Sedition Law ‘Colonial’, Being Misused: SCJul 15, 2021 | Pratirodh Bureau
The Supreme Court on Thursday questioned the Centre on the utility of having a sedition law even after 75 years of independence. The Court also expressed its concern on the sedition law being misused by police against persons who speak against the government.
A bench headed by Chief Justice N.V. Ramana said: “It is a colonial law used by the British to silence Mahatma Gandhi, Tilak. Still, it is necessary after 75 years of independence?” the Chief Justice told Attorney General K.K. Venugopal, “I am indicating, what I am thinking.”
The bench cited the example of the continued usage of section 66A of the I-T Act, which was quashed, and emphasized the abuse of the law to arrest thousands for airing their views. The top court pointed out that the sedition law is also not immune to misuse by police against persons who speak against the government.
“It is like you give a saw to a carpenter, he will cut the entire forest. This is the impact of this law,” said the Chief Justice.
He further elaborated that police officers even in a village can invoke the sedition law, and all these issues are required to be examined. “My concern is the misuse of the law. There is no accountability of executing agencies. I will look into it,” said the Chief Justice.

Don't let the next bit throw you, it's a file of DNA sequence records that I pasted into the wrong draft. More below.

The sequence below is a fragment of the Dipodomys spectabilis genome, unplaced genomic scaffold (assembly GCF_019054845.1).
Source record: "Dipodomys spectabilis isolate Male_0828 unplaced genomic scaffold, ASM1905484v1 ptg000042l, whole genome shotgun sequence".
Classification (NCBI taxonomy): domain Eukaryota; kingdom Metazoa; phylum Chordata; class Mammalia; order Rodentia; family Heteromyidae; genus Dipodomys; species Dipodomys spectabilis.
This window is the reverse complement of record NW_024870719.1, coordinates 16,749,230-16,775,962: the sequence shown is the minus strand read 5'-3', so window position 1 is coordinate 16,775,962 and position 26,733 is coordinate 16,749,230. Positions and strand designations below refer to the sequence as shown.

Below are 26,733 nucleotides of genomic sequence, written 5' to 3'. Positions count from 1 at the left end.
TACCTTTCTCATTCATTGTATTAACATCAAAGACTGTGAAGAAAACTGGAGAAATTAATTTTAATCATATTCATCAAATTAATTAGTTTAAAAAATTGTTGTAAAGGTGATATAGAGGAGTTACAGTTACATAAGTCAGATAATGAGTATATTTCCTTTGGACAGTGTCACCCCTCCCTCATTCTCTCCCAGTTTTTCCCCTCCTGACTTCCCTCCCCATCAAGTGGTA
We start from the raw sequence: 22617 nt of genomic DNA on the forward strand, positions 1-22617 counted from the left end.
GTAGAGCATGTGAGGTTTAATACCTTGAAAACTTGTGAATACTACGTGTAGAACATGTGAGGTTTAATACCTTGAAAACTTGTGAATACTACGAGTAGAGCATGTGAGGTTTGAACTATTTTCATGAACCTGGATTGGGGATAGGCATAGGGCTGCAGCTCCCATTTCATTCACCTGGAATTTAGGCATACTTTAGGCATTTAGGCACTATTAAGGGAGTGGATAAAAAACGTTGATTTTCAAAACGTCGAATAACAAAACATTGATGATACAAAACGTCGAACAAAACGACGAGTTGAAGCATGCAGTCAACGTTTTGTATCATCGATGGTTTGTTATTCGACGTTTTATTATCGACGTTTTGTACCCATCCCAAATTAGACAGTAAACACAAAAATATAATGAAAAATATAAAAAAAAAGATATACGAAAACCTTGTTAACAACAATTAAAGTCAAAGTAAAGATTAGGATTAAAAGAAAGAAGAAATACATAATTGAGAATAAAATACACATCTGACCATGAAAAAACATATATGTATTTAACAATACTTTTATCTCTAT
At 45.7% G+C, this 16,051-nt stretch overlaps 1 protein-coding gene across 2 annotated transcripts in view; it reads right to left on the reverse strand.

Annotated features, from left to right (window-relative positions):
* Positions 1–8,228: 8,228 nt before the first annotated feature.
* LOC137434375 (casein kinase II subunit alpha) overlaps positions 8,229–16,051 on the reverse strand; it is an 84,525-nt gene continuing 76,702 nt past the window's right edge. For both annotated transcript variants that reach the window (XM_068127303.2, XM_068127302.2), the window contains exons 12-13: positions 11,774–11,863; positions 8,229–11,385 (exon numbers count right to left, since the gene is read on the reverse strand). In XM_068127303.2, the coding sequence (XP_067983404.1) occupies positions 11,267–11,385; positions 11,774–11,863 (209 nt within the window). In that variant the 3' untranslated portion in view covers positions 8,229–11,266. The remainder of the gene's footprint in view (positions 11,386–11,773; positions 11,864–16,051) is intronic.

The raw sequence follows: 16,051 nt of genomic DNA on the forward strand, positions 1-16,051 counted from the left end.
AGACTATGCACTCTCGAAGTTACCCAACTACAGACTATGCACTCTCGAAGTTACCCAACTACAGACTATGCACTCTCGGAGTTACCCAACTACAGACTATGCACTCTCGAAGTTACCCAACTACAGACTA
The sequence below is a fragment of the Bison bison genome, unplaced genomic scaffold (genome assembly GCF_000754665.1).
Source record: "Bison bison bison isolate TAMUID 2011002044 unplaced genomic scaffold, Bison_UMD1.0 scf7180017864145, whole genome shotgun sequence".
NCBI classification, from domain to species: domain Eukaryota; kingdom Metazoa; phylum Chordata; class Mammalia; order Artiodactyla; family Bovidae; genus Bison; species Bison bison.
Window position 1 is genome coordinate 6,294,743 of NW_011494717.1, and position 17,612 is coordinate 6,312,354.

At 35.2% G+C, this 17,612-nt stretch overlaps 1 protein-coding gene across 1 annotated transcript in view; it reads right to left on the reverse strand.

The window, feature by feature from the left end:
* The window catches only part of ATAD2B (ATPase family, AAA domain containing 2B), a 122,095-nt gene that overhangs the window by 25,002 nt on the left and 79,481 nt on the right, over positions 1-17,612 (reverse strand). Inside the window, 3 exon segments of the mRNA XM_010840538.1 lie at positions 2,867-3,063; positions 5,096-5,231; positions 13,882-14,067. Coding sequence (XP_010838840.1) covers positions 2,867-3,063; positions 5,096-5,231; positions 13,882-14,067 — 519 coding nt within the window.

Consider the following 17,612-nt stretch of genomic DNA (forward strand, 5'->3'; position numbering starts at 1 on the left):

The Chief Justice told the AG that the government has already taken out several stale laws. “I don’t know why you are not looking into this law,” he said.
Venugopal replied that he completely understands the concern of the top court. He submitted that the top court could lay down fresh guidelines to restrict the use of the sedition provision only for the protection of the nation and democratic institutions. Venugopal emphasized that instead of taking out the entire law, parameters could be laid down on its usage.
Solicitor General Tushar Mehta submitted that once the Centre files its counter-affidavit on the PIL by retired Major General S.G. Vombatkere, the court’s task will be easier.
The top court’s observations came on a plea by Mysuru-based Vombatkere challenging the constitutional validity of Section 124A (sedition) of the IPC with a maximum penalty of life imprisonment.
On July 12, another bench of the Supreme Court had sought response from the Centre and Attorney General on a plea challenging the constitutionality of the offence of sedition under Section 124A of the Indian Penal Code.